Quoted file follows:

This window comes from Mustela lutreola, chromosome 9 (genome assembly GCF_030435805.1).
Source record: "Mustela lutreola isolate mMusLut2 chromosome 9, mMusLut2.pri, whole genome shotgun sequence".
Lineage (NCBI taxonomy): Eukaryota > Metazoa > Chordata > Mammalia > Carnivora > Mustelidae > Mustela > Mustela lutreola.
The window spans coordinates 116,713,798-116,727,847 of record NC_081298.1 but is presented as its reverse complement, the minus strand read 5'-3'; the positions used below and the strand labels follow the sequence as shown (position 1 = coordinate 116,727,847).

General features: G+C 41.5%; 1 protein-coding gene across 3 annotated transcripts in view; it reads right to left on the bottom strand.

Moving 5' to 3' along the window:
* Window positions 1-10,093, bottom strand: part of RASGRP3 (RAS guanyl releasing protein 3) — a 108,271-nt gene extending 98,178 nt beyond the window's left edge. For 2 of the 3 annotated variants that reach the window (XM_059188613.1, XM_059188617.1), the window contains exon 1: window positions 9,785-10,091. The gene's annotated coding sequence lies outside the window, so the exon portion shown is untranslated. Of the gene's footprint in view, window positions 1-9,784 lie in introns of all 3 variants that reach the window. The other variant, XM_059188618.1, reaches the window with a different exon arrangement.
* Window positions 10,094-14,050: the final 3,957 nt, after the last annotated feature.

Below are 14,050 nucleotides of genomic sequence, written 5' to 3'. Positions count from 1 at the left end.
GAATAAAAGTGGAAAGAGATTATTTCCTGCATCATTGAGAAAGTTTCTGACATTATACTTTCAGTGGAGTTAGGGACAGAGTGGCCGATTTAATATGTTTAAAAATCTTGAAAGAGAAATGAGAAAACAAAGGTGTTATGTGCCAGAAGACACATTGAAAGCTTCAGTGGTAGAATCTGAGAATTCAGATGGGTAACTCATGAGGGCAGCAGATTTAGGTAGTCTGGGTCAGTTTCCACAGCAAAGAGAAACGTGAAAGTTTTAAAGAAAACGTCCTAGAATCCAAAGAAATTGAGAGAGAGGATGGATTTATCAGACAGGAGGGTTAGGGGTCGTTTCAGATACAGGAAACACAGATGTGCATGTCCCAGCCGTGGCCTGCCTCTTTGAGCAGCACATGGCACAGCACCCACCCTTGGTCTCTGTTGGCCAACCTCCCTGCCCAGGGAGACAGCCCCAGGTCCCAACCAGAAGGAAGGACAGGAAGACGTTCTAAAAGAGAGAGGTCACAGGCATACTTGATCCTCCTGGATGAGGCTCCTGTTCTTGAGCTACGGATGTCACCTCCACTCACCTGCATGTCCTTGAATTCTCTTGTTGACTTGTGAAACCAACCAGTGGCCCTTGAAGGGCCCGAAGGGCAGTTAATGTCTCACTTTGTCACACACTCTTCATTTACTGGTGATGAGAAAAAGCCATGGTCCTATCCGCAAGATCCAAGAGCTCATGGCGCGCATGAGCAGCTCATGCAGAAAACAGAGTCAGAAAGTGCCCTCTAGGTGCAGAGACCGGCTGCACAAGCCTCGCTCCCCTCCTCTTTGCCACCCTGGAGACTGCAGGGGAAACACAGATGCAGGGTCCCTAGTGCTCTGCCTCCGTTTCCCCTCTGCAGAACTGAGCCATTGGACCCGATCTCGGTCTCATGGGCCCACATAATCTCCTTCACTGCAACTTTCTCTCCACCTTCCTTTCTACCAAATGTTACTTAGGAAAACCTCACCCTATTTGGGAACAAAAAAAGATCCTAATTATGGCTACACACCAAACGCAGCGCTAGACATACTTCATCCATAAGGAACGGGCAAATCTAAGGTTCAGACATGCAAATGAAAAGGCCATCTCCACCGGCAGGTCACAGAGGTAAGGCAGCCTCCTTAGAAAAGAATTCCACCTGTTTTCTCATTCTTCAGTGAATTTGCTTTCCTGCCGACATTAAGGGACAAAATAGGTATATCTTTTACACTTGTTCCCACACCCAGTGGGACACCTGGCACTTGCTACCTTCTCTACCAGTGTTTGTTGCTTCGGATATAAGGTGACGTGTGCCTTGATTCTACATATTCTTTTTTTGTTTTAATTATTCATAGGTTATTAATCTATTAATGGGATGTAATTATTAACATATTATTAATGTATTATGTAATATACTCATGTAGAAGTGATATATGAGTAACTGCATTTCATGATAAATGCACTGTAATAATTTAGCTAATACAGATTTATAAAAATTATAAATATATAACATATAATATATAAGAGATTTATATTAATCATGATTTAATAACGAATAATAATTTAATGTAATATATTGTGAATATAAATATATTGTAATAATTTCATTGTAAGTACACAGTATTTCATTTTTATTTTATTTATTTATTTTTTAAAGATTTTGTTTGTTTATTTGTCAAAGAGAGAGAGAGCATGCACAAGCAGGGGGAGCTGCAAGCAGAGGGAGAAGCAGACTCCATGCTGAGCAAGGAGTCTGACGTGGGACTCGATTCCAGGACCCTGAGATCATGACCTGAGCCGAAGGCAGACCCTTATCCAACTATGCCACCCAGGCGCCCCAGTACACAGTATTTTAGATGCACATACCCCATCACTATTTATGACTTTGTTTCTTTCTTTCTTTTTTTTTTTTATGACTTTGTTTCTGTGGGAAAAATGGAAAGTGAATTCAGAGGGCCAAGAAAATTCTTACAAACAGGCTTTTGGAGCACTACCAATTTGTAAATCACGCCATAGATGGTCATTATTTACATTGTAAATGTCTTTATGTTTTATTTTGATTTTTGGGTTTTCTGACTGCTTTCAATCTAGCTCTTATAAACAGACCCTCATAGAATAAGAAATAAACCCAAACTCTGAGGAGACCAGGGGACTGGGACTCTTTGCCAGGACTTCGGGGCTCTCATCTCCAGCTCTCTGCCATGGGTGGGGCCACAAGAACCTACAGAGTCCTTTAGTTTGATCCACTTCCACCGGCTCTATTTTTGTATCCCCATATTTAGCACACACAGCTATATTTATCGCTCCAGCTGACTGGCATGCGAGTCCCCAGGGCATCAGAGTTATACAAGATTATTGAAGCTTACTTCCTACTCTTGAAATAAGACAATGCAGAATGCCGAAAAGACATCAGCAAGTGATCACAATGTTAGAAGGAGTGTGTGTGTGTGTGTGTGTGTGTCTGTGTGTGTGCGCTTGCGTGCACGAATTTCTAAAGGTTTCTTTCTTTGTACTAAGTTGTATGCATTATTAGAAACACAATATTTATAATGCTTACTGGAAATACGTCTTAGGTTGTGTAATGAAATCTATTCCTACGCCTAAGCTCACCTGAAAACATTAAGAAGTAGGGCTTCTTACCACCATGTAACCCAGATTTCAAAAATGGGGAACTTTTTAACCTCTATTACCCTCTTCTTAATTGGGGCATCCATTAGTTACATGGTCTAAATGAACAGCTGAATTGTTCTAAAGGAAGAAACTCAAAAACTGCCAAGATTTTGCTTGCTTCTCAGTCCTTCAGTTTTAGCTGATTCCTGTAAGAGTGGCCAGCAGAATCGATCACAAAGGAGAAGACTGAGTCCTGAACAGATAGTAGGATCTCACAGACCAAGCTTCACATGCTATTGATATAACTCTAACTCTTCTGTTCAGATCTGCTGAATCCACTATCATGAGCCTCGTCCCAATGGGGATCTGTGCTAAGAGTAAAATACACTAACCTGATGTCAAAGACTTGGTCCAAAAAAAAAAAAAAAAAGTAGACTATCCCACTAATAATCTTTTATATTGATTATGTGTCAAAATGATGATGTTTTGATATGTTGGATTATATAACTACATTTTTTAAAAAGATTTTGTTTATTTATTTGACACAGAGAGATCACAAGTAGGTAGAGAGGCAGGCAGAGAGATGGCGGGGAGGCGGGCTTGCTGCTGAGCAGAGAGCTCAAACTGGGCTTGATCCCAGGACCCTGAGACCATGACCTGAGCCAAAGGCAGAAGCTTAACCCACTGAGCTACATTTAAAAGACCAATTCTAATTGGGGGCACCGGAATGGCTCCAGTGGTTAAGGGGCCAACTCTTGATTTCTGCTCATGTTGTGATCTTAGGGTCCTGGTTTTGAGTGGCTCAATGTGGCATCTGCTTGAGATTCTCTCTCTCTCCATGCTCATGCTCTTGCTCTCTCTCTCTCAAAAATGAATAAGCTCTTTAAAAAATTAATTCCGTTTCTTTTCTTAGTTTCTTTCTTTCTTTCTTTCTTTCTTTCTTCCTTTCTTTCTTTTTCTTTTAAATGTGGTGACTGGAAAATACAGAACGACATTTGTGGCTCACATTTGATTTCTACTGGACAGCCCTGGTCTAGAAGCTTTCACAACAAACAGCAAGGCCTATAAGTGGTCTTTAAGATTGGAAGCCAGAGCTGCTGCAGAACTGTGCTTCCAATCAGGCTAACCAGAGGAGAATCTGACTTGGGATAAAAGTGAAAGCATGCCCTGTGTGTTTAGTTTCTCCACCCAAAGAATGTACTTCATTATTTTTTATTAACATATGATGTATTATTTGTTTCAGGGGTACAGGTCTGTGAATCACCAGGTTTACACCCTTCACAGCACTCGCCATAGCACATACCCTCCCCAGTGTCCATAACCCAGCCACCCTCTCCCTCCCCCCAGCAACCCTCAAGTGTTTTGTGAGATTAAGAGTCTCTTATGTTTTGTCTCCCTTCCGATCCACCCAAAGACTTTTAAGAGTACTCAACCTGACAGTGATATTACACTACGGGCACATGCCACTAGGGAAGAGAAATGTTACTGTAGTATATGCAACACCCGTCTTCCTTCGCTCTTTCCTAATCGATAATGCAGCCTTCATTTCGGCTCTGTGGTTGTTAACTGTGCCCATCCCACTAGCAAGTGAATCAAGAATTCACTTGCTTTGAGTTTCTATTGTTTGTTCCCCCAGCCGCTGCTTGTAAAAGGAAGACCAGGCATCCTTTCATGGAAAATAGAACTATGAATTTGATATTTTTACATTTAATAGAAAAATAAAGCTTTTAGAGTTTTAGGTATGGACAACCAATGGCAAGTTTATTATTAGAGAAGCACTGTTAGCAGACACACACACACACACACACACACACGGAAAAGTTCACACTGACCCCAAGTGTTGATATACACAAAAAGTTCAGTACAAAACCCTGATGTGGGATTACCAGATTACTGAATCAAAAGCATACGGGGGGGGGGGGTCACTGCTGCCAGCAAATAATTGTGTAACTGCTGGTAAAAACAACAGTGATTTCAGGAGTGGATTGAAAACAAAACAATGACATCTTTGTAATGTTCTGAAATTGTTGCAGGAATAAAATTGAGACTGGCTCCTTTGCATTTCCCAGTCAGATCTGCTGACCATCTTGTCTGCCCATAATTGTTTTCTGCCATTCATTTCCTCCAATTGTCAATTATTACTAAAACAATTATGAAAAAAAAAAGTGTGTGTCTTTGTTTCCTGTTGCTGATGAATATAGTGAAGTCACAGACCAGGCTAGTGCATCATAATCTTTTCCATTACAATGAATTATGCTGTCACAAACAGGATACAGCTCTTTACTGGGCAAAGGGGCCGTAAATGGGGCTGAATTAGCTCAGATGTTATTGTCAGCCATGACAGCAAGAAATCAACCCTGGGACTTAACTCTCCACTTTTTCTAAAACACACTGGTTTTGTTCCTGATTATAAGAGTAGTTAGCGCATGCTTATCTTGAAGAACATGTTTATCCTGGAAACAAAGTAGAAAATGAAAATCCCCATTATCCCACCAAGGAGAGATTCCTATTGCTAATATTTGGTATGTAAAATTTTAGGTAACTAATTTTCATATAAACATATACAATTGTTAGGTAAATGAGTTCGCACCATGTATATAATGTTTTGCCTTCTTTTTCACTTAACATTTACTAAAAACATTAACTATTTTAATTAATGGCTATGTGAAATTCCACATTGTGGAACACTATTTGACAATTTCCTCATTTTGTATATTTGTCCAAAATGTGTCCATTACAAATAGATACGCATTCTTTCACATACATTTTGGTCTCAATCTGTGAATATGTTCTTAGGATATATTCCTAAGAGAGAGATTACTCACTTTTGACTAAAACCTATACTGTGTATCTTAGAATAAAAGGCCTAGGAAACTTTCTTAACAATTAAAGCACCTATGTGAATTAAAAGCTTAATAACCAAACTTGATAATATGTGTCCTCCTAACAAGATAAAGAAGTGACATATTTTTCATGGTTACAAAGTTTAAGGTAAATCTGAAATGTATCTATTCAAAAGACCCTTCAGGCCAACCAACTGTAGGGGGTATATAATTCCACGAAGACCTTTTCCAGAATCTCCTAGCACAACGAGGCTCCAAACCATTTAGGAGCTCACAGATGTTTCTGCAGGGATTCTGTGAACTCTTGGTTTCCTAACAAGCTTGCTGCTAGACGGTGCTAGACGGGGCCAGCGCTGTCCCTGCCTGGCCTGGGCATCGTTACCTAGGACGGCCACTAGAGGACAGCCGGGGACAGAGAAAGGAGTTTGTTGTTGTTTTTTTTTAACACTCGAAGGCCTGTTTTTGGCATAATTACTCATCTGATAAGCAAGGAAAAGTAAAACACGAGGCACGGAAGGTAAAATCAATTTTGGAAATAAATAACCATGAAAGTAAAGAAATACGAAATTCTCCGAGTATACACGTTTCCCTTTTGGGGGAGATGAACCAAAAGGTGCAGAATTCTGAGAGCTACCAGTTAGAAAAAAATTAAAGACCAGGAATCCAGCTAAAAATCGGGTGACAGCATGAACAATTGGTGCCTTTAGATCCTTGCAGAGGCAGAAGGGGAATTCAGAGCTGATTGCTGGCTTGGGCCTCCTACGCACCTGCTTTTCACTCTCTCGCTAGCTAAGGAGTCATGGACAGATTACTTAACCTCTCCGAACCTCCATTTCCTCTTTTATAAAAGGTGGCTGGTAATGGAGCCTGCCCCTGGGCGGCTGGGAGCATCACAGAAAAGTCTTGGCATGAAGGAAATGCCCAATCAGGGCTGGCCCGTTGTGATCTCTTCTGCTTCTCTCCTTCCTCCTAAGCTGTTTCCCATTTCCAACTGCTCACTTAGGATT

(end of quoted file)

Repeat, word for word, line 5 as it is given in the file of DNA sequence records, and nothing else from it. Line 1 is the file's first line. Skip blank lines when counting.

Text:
General features: G+C 41.5%; 1 protein-coding gene across 3 annotated transcripts in view; it reads right to left on the bottom strand.